He would have called himself a ‘man of action’ He subjected his life to a series of cataclysmic shocks because he loved to hear his bones rattle. That’s how he knew he was alive.

Want to try it for yourself? You can find a copy here: Nights at the Circus

Have you read this book? What did you think? Have you read others by Angela Carter? What do you think of her works?

1001 Book Review: The Bluest Eye Toni Morrison



Toni Morrison’s The Bluest Eye was my favorite read of January and my first 5-star read of 2016. Find out why and let us know what you thought of the book. Read more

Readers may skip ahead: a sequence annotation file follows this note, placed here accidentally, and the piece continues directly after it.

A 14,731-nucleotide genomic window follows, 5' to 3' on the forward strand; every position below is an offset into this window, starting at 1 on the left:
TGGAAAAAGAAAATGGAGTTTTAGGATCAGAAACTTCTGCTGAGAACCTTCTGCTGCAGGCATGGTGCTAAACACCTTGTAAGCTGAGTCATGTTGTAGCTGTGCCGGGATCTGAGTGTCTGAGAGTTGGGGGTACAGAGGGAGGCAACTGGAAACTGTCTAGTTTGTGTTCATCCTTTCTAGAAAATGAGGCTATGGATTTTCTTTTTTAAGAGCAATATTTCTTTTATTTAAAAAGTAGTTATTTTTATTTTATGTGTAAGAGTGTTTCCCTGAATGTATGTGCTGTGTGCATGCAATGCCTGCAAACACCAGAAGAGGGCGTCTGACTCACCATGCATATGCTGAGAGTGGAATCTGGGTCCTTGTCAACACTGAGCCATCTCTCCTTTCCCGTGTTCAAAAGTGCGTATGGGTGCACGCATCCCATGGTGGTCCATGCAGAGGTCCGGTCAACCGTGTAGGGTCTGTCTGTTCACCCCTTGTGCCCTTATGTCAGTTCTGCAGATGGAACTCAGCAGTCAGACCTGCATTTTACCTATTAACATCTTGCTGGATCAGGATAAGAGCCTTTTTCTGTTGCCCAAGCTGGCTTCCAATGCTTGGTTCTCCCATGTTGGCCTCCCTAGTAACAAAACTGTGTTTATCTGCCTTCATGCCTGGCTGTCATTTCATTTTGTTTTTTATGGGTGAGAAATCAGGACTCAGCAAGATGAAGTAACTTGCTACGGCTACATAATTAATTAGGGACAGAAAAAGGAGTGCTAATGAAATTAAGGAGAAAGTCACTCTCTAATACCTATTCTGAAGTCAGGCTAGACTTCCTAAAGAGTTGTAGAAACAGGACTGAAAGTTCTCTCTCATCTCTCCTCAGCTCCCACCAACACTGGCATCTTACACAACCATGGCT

Love it or Hate it? The World According to Garp


Have you ever noticed how some books seem to drive a wedge between people? You check the reviews and find almost no middle-of-the-road ratings. Instead people either seem to love it or hate it. Well, welcome to the Love it or Hate it post category! Each month, we’ll pick one book to review and two contributors will battle it out to convince you to pick it up or throw it out. Last time we discussed The Elegance of the Hedgehog. The “Love its” won with 57% of the vote. Many thanks to our reviewers. Linda was our Love it Reviewer and Cindy was our Hate it Reviewer.

This month’s selection is The World According to Garp by John Irving. It is another book that is on Boxall’s 1001 List of Books to Read Before you Die. So the question is… do you Love it or Hate it? Continue reading to find see our two reviews.